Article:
Quebec officials have already chased down one niqab-wearing woman to oust her from a second French language class after she had been hounded out of her first. The bureaucrats are emulating the gendarmes of autocrats Kemal Ataturk of Turkey in the 1920s and the first Shah of Iran in the 1930s who persecuted women wearing either the niqab or the hijab.

It is scary when a state feels compelled to keep women either covered or uncovered.

It is scarier when majorities in democracies feel threatened by a minority – in this case, a tiny minority within the Muslim minority. Or feel the need to crush an isolated religious or cultural practice. Had such attitudes prevailed in an earlier era, we may not have been blessed today with Hutterites, Orthodox Jews, Sikhs and others in the rich religious tapestry of Canada.

Across Europe and now sadly in Quebec, populations and governments are in a tizzy over a few dozen niqabi women. Sadder still, Quebec is not only out of step with the rest of Canada but has taken a bigoted leap ahead of Europe, the historic home of Islamophobia.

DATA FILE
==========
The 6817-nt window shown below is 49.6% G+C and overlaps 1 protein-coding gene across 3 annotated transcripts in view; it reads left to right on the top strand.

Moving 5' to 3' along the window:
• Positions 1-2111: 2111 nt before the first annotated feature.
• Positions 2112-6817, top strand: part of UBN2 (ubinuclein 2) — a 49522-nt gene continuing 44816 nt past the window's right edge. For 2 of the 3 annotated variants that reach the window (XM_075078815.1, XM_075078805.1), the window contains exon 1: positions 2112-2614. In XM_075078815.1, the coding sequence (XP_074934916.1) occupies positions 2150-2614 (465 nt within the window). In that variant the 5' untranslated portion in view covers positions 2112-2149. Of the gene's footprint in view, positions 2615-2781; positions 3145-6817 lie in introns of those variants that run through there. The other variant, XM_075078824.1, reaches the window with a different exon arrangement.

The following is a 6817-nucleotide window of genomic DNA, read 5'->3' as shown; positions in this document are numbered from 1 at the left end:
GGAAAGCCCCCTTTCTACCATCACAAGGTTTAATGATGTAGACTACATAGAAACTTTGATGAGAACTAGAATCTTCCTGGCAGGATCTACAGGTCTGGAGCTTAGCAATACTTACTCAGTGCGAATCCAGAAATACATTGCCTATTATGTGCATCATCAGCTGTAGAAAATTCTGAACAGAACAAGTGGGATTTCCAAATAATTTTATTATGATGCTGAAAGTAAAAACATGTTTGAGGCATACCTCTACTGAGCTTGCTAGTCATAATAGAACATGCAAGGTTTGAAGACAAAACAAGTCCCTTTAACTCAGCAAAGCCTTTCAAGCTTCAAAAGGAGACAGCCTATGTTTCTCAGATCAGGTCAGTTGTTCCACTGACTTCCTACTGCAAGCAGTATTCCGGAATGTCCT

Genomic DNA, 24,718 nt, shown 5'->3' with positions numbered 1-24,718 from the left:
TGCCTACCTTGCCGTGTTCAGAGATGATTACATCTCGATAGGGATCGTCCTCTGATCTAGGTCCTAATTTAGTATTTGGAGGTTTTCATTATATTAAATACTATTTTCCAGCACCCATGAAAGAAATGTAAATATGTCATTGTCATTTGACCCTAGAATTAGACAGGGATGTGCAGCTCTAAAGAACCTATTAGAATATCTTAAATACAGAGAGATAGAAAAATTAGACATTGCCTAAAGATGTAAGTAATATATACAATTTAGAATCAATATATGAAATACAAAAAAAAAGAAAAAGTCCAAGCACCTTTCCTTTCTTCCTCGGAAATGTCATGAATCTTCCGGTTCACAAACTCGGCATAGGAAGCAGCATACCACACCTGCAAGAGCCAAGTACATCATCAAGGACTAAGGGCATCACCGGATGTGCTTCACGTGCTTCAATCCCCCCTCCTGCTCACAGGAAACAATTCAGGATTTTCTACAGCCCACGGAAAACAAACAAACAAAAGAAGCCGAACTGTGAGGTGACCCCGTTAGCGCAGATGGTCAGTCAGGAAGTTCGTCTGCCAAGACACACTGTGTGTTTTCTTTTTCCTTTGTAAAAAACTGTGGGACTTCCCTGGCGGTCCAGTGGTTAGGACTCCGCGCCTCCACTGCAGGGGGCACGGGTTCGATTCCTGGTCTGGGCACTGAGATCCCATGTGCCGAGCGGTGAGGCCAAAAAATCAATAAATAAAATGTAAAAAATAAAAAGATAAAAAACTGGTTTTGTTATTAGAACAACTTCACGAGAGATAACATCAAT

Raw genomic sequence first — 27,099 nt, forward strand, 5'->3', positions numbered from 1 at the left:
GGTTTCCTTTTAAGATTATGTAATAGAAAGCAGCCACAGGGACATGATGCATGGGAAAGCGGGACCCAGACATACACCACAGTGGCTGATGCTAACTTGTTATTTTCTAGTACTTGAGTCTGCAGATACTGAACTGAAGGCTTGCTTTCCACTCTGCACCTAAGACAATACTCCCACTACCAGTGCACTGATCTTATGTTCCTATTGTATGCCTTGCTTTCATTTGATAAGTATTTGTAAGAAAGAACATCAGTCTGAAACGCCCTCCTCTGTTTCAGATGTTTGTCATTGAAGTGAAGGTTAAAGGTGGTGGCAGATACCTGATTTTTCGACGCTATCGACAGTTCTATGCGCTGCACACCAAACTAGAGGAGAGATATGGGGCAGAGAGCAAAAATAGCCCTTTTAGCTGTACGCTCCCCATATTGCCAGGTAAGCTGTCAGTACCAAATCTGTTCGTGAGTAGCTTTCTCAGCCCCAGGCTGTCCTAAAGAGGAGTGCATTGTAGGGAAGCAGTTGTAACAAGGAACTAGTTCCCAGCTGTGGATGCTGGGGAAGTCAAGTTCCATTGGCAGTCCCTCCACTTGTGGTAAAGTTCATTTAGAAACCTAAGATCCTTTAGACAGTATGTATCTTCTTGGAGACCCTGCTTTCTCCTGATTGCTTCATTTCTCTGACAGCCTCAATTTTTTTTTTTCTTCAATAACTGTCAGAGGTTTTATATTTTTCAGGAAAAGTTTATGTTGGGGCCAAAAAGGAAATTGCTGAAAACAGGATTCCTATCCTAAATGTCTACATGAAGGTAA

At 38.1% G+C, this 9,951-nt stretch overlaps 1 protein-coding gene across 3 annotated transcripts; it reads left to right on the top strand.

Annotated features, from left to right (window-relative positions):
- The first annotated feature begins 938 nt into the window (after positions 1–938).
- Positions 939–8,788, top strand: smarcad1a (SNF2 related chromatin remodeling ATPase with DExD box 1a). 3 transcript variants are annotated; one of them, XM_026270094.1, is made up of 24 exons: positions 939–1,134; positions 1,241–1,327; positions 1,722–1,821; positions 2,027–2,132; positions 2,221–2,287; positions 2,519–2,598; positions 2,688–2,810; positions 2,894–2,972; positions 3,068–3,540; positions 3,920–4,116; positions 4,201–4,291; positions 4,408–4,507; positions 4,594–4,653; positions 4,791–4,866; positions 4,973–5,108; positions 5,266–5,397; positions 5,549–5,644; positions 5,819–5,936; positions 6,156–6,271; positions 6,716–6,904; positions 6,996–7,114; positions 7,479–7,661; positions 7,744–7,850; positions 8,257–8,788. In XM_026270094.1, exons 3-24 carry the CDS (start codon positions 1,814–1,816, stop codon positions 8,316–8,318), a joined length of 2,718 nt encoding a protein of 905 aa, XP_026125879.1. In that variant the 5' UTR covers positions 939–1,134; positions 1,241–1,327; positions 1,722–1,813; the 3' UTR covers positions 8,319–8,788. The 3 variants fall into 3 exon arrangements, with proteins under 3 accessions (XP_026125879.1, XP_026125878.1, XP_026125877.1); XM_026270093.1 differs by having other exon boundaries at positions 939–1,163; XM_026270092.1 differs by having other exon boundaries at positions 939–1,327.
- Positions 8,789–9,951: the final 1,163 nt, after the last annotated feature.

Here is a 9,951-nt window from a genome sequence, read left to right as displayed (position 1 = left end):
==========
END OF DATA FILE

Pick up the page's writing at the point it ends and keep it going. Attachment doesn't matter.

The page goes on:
In France – where out of 5 million Muslims, 367 wear the niqab (as counted by the domestic intelligence service, no less) – a parliamentary panel has pondered the issue for a year and suggested a ban from schools and hospitals but nowhere else.

In Denmark – where out of 100,000 Muslims, there are less than 200 niqabis (as estimated by the ministry of social affairs), the government is still mulling a ban.

In Quebec, less than 25 women are said to wear the niqab – of whom only 10 turned up last year at the Montreal office of the provincial health board out of 118,000 visitors.

Yet the obsession with the niqab continues. On the day Jean Charest tabled his anti-niqab bill, Hydro Quebec’s $3.2 billion deal to take over NB Power and gain access to the lucrative U.S. market collapsed – with nary a public concern.